F. King Alexander has been president of LSU for a year and a half, and by all accounts, he has been an effective and popular leader. It’s a credit to the LSU board that they selected Alexander and coaxed him to give up the California sunshine and come to Baton Rouge.

So it has always been hard to understand why the board wants to shroud in secrecy a presidential search that — by most accounts — produced a good outcome.

This week, a second court concluded that LSU conducted an illegal secret search before selecting Alexander. Under state law, the names and files of applicants for an important job like LSU president are public records. But the board created a bizarre dodge — claiming that Alexander was the only applicant — to avoid complying with the clear intent of the law.

The Advocate and The Times-Picayune went to court in 2013 to force LSU’s board to comply with the law, and District Judge Janice Clark came down forcefully on the side of open government, ruling that the applicant files are public records and finding LSU’s board in contempt for disregarding her order.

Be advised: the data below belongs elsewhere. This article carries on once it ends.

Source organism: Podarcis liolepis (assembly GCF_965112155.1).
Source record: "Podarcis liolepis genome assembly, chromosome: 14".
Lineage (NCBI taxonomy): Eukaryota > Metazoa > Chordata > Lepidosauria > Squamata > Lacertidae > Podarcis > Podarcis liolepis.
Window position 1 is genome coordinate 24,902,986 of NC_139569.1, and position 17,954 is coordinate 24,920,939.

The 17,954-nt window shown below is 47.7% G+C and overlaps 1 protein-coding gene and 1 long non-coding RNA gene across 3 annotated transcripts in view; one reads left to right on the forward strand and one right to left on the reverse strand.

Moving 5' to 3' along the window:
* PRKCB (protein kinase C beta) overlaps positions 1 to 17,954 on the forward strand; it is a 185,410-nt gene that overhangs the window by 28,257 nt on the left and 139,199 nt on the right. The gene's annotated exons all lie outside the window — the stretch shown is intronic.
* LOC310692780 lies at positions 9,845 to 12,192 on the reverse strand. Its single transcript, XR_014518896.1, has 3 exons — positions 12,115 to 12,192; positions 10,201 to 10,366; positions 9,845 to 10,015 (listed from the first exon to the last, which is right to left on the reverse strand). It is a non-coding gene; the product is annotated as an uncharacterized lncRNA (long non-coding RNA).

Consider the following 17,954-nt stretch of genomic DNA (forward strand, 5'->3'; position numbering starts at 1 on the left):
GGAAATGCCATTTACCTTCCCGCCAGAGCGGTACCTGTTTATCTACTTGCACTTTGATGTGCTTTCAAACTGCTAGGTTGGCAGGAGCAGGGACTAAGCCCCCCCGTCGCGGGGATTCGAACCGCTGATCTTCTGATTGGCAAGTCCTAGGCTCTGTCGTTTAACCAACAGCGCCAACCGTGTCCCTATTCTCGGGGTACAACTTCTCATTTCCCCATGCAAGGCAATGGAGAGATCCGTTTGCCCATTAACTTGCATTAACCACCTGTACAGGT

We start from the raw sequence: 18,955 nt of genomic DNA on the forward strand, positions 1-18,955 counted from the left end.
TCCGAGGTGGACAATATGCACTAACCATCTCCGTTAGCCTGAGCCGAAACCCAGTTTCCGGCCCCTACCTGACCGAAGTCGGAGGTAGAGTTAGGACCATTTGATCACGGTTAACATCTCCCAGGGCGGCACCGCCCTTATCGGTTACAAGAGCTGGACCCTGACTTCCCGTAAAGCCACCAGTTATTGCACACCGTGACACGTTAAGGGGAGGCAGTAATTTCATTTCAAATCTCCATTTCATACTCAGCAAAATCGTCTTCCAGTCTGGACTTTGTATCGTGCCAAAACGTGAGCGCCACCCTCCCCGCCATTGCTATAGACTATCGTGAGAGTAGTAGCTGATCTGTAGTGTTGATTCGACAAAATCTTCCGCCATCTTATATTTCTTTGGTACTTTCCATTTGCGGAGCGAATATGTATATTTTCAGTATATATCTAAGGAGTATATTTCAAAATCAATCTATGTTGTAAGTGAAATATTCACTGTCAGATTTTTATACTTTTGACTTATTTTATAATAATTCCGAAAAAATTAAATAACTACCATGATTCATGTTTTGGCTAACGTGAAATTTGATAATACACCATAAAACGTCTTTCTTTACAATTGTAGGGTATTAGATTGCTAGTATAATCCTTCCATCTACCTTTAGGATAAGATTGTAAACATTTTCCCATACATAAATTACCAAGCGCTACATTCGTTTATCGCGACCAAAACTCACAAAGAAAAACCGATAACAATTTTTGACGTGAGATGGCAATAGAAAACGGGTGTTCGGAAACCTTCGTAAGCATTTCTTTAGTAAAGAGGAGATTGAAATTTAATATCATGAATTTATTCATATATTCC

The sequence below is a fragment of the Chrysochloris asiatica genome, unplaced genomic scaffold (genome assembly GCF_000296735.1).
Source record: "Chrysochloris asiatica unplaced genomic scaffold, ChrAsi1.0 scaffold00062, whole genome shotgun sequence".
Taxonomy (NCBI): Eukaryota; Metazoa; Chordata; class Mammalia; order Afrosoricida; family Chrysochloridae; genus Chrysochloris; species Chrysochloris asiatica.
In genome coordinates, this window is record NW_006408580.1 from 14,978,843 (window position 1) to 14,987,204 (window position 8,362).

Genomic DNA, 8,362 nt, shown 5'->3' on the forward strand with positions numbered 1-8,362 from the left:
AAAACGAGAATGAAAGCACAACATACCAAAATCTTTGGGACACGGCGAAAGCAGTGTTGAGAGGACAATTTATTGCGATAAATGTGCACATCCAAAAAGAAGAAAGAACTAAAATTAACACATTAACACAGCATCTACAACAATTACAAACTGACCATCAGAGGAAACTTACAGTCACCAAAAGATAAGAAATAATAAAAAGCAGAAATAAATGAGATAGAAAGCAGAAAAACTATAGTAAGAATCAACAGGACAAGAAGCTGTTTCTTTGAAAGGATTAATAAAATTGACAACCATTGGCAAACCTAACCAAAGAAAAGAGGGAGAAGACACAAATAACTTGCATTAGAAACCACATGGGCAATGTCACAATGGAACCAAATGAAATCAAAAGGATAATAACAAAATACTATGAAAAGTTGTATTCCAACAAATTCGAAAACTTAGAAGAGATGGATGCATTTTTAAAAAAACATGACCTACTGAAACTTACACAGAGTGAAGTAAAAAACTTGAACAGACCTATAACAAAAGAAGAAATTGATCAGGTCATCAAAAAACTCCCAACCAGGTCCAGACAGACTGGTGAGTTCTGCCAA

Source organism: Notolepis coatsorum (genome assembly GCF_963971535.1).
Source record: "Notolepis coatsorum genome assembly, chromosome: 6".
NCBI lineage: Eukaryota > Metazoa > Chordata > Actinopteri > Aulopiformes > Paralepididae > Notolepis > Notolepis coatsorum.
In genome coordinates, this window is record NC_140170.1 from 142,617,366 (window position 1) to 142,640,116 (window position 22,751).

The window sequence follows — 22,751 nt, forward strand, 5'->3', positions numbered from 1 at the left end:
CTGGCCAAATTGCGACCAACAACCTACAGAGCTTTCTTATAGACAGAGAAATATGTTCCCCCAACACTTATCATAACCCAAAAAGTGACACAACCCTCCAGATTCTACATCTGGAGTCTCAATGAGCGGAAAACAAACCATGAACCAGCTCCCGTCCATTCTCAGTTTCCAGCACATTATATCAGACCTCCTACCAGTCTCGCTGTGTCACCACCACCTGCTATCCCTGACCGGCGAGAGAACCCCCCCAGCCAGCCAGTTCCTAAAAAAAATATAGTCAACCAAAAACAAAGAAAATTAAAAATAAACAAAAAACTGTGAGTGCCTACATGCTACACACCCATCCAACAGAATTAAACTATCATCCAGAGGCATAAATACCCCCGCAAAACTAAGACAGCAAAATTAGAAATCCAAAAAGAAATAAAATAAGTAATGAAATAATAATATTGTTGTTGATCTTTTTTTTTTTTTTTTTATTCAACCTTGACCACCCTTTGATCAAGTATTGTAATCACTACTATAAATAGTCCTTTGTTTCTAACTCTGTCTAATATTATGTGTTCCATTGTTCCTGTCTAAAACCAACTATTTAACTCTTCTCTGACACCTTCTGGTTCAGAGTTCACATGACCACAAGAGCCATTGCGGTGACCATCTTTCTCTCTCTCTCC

LSU appealed to the First Circuit Court of Appeal, which heard arguments in the case and dawdled for nine months before issuing its decision this week. The court correctly saw through LSU’s fiction that one of the most prestigious jobs in higher education would really lure but a single applicant. But it erred in ruling that candidates who met the standard of applicant included only those who participated in an interview — four in all, rather than the 35 the board says it considered.

The people who love LSU — students and faculty, alumni and taxpayers — deserve better than to have a board that ignores the laws of Louisiana. In this case, in spite of the secrecy, LSU appears to have found a good president in Alexander. But in recent history, other, equally secretive searches for top LSU leaders haven’t turned out so well.

Secrecy in government always undermines confidence. Usually, public institutions resort to clandestine tactics to mask failures. But the 2013 search was a success. Why hide the details of how it was done?